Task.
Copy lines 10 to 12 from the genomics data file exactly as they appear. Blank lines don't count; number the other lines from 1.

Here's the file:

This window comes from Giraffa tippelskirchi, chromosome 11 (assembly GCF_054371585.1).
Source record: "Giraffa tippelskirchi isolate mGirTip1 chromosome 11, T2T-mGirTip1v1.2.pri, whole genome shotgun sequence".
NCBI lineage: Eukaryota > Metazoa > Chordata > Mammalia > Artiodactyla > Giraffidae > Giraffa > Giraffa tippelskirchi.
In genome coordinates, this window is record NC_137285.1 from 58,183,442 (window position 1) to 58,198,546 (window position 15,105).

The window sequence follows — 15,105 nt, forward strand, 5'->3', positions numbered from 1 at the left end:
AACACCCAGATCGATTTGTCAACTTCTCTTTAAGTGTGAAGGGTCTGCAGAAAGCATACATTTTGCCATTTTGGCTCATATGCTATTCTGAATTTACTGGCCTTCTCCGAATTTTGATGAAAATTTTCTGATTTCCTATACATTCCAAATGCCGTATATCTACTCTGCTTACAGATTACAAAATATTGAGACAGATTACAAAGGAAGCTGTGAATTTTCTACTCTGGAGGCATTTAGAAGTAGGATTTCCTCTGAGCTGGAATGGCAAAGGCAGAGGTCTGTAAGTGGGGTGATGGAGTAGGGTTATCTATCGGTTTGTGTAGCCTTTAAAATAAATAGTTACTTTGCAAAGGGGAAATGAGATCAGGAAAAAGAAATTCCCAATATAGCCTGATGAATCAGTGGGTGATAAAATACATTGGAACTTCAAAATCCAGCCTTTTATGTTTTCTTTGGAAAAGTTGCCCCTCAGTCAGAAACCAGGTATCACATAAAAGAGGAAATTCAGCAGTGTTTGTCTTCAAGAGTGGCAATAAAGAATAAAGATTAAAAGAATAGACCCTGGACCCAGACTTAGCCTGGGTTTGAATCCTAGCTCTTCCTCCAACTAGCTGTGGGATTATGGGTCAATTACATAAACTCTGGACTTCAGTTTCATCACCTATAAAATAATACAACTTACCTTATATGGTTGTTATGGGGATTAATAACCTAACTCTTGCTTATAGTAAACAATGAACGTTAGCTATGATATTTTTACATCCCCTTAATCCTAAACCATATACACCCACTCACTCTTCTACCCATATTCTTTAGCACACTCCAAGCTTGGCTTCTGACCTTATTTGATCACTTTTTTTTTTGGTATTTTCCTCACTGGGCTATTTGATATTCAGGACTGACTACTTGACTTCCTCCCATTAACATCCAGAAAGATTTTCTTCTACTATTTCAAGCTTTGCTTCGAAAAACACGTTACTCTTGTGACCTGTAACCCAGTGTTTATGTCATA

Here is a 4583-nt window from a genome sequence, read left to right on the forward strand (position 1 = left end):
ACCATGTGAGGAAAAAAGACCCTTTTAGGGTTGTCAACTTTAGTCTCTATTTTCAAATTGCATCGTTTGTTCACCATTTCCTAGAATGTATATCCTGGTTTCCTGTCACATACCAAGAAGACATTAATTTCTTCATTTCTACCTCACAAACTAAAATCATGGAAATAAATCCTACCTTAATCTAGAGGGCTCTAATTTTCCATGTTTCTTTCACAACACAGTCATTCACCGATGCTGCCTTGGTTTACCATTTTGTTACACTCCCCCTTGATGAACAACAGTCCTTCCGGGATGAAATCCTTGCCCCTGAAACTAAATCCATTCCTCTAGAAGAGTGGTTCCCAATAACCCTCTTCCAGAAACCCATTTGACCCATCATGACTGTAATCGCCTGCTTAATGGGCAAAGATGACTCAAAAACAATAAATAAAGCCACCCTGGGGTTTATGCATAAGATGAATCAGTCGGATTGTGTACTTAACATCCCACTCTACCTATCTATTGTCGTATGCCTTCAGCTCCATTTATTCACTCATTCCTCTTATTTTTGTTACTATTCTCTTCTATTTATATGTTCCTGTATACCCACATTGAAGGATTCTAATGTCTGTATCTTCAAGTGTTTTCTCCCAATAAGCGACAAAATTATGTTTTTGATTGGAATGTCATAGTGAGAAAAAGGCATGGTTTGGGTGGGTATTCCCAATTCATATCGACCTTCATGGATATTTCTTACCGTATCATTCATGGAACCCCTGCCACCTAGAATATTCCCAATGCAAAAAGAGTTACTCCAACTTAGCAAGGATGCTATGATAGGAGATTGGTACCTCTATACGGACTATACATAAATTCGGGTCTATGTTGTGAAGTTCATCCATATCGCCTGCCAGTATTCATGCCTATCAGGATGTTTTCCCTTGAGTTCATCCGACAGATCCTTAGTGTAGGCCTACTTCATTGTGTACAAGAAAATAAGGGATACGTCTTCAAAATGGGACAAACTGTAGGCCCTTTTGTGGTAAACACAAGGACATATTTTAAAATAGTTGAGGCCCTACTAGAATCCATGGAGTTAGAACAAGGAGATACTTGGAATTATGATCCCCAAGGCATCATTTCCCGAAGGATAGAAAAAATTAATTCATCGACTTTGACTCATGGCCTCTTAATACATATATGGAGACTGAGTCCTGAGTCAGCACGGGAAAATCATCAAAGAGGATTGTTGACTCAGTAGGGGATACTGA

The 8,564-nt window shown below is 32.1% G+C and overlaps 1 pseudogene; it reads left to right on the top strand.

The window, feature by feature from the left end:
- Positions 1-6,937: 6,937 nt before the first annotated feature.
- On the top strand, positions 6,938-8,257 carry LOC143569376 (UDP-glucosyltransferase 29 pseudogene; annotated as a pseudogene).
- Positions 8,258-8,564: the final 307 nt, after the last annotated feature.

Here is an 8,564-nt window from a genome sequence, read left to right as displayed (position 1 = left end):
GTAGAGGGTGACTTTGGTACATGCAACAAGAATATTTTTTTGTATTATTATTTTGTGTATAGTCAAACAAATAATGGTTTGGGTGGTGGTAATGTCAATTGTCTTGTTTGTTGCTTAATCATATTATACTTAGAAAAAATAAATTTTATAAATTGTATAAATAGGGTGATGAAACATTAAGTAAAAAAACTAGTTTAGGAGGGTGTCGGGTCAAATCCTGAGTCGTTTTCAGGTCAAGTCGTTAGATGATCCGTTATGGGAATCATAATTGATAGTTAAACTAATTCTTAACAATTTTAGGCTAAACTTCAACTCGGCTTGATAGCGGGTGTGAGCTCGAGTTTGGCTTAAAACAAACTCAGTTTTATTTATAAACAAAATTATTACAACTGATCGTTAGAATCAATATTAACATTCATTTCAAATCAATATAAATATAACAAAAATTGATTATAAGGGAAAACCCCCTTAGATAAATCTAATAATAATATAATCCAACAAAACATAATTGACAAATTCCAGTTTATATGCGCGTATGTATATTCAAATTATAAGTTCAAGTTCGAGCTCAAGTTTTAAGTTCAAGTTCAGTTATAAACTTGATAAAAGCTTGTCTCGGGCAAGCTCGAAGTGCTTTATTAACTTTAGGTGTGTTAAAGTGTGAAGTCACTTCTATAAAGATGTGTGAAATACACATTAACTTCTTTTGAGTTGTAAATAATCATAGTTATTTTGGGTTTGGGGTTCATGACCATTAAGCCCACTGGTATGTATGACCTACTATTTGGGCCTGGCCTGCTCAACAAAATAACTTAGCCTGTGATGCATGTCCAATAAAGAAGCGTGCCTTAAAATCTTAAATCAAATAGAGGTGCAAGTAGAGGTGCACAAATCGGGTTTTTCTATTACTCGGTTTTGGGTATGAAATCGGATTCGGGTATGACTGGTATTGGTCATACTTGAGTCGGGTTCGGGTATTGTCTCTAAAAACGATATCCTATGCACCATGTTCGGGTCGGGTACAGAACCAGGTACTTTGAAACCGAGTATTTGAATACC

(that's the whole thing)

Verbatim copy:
The window, feature by feature from the left end:
- Positions 1-6,937: 6,937 nt before the first annotated feature.
- On the top strand, positions 6,938-8,257 carry LOC143569376 (UDP-glucosyltransferase 29 pseudogene; annotated as a pseudogene).